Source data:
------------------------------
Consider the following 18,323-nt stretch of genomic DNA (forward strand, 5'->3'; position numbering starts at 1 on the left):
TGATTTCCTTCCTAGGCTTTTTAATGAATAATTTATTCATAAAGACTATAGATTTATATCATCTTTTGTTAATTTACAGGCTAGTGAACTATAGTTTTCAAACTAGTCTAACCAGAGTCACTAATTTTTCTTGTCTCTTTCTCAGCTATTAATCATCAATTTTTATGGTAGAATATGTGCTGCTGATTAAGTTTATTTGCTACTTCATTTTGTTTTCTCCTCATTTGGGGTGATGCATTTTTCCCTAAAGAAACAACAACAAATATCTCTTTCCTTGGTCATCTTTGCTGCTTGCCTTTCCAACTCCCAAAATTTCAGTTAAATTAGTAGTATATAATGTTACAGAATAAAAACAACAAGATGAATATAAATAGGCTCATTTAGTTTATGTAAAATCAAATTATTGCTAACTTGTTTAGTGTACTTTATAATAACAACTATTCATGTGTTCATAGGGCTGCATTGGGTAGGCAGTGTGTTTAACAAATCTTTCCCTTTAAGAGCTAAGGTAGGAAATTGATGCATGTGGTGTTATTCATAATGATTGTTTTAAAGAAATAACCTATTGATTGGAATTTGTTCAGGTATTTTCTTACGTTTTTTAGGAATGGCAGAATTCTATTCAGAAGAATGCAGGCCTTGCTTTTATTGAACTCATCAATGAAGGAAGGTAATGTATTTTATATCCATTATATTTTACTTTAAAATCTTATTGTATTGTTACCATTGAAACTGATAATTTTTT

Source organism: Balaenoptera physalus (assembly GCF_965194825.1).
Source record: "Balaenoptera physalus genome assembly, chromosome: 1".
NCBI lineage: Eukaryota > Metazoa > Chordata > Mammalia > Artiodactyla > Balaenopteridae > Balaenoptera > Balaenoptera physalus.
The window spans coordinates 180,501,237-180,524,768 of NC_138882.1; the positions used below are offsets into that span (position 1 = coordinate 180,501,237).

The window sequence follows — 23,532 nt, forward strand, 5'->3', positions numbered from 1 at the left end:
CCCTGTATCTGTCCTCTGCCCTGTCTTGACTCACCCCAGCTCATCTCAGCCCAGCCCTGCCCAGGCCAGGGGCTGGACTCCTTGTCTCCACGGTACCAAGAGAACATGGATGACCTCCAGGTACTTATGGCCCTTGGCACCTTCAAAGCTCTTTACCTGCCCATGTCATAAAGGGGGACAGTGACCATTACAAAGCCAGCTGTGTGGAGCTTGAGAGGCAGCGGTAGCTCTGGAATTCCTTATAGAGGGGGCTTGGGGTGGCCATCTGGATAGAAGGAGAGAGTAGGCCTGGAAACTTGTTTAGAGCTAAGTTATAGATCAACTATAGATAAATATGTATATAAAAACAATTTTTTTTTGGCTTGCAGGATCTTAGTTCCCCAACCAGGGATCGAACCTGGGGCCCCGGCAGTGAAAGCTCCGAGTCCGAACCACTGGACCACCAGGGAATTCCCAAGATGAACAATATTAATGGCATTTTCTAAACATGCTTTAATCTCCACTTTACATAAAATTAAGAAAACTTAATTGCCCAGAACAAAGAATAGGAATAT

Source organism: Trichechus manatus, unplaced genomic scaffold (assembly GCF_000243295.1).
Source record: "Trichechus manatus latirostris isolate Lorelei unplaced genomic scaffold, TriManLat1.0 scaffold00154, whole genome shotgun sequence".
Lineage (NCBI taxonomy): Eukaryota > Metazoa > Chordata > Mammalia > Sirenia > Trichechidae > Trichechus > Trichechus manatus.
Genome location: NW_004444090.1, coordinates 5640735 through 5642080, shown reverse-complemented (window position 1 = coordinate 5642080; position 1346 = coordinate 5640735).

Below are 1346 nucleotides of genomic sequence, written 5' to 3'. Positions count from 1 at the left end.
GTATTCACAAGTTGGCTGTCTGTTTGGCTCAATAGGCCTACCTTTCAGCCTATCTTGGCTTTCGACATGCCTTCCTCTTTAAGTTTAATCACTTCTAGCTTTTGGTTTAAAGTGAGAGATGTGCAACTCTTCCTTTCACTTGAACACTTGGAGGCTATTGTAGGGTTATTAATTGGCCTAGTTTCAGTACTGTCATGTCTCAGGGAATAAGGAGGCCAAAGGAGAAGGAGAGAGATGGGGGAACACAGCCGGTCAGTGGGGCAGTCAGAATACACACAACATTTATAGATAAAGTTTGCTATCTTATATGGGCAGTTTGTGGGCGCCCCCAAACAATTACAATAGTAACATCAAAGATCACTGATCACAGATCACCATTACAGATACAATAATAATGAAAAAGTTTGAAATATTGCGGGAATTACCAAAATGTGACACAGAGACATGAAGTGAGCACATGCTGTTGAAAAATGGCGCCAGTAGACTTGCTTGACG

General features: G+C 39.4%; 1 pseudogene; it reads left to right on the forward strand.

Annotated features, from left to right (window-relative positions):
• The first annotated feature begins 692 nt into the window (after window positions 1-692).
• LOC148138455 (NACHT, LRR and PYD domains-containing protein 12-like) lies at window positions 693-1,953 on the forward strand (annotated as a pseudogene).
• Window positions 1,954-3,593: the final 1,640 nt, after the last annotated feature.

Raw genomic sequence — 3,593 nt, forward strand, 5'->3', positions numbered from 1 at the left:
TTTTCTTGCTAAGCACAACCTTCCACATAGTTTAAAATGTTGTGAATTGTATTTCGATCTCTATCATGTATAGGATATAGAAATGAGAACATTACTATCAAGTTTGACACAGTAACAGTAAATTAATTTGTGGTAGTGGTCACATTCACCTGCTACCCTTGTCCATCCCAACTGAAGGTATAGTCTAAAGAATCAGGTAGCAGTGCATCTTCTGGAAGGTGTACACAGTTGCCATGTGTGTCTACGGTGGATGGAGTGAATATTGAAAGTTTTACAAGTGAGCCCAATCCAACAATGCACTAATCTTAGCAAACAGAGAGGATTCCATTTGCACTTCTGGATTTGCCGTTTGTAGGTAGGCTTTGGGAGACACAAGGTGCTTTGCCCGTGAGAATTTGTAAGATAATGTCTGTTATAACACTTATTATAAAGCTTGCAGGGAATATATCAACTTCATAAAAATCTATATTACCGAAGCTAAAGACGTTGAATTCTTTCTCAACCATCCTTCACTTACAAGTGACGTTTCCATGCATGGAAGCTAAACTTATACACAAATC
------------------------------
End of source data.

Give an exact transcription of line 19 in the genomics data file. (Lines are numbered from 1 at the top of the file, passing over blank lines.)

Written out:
• Window positions 1,954-3,593: the final 1,640 nt, after the last annotated feature.